We’re not talking about English-teaching here, noble as that job may be. It (I feel) doesn’t give a true representation of working in Japan. I’m talking about working for a company – a business – and having a successful, long-lasting career in Japan. I attended a careers event a couple of weeks ago at my University, conducted entirely in Japanese about finding work in Japan. The main speaker, after he was done, was quizzed by pretty much the entire audience individually. When my turn came around, I tried to be gentle, knowing how much of a weighted question I would already by pushing on him and his already strained vocal chords.
His answer? Pretty typical of most of what I have heard from every other Japanese person to date (both young and old): It’s not really possible to defy the overtime system. If you value your personal time so much, perhaps you ought to re-consider working in Japan altogether? Even gaishikei (foreign companies) in Japan expect overtime. He even went as far as telling me a personal anecdote of his experience being a teacher in Japan:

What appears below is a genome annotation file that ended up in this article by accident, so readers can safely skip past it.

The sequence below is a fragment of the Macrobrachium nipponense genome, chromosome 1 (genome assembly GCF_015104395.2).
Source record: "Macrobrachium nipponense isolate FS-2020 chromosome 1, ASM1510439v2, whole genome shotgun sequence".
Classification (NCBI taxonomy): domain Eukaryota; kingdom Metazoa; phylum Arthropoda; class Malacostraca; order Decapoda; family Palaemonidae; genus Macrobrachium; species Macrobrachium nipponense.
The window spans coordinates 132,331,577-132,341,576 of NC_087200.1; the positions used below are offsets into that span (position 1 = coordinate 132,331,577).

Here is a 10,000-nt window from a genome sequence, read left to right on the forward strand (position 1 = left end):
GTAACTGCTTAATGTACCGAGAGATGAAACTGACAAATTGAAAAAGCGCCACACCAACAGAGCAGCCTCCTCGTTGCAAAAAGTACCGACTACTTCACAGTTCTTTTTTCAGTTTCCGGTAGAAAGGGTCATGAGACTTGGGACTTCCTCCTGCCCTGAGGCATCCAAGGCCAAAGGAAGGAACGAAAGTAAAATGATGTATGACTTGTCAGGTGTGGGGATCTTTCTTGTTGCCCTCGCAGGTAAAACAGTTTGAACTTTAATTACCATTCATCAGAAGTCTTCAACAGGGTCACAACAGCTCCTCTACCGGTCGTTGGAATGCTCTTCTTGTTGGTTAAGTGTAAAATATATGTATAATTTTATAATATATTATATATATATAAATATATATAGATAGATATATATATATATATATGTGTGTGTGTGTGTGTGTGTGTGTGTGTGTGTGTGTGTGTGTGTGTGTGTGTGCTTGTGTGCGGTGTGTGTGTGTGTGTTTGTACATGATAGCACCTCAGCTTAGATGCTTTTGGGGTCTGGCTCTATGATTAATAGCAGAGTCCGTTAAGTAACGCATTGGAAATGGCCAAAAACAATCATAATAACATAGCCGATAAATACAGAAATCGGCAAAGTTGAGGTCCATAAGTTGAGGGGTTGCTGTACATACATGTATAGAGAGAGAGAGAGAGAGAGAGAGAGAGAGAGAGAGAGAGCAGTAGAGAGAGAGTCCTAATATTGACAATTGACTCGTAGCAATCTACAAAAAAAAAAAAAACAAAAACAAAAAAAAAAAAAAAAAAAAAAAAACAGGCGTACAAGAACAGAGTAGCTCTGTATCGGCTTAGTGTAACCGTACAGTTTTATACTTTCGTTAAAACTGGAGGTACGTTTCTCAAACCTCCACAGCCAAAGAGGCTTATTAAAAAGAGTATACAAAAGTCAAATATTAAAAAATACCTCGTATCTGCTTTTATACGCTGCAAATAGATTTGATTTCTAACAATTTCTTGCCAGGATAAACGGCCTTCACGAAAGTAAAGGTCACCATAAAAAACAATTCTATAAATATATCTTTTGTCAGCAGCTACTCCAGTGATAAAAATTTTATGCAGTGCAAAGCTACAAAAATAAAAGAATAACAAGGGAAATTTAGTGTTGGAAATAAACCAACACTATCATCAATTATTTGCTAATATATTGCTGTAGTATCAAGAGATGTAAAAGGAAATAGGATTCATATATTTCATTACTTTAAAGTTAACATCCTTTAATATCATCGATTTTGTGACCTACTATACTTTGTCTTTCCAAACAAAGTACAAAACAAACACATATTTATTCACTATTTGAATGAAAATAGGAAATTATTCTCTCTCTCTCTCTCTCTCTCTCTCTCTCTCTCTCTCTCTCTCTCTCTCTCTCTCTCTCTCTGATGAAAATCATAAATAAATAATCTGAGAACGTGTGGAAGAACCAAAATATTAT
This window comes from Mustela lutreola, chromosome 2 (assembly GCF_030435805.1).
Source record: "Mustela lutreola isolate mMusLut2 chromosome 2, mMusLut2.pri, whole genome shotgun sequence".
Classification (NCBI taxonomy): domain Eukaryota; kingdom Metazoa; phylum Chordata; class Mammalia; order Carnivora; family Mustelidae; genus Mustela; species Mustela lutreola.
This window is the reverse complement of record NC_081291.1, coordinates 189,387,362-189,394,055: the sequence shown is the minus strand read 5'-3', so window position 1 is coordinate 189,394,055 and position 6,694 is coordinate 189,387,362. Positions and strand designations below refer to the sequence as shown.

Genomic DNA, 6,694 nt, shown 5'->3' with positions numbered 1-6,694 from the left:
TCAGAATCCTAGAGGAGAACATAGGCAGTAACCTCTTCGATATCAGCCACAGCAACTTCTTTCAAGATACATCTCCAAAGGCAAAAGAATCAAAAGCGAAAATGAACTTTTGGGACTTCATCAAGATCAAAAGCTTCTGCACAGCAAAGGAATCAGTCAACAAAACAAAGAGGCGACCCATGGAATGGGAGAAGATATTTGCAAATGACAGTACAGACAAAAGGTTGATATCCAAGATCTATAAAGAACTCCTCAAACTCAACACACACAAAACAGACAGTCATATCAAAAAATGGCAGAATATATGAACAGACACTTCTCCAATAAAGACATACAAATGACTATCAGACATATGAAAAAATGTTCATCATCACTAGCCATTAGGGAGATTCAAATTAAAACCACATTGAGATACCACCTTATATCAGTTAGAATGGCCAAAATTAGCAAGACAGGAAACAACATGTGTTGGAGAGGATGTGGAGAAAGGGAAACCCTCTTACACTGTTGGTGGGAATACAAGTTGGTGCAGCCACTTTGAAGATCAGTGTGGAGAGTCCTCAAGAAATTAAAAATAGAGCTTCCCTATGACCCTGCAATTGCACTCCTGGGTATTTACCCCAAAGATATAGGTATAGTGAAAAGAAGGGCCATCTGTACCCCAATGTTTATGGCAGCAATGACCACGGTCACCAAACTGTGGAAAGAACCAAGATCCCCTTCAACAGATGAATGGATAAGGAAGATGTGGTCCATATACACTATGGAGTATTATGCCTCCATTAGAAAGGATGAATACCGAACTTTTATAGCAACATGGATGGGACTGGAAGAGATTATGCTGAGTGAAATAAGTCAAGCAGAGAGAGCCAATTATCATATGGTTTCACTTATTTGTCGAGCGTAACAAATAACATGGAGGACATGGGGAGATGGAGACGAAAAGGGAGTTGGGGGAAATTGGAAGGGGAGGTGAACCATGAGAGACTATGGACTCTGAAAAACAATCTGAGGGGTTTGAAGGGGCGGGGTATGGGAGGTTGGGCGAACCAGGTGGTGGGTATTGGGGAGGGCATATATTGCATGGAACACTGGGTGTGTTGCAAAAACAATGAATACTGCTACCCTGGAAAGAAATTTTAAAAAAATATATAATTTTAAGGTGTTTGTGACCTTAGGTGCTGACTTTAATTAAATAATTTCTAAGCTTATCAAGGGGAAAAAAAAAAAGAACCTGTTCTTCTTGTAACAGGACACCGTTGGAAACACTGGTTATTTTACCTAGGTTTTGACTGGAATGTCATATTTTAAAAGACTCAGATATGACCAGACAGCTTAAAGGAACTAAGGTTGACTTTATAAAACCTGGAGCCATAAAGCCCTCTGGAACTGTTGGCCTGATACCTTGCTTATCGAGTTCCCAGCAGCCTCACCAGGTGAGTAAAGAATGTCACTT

He spoke that, during his career as a high-school teacher, he had worked himself to the point of illness. In fact, he said, he worked himself so much that he starting getting blood in his urine! I need say no more to convince the majority of Western readers of the absurdity of this situation, but what would most Japanese people say to this? An unfortunate side-effect? Extreme, but not unheard of? What about ‘karoshi’ (death by overwork)? Please, let me know!
This man’s response echoed many other responses. Sure, there are certain types of worker in Japan who, in general, are able to return home more or less on time (bankers, workers for large companies like Canon during this economic crisis), but it seems that most workers feel that overtime is a necessary thing, even though they’d prefer a more balanced life. Look at these surveys, translated courtesy of What Japan Thinks:
According to one survey by CNET Japan, over 90% of the 1,080 people questioned (around 68% of whom were male businessmen) think that overtime is necessary for the company’s survival and, to a certain extent, something that cannot be helped. However, nearly everyone thought that Work-Life Balance is important and in order to achieve it, we must ‘raise the efficiency of work’ and ‘reform the thinking of companies that see overtime as necessary’.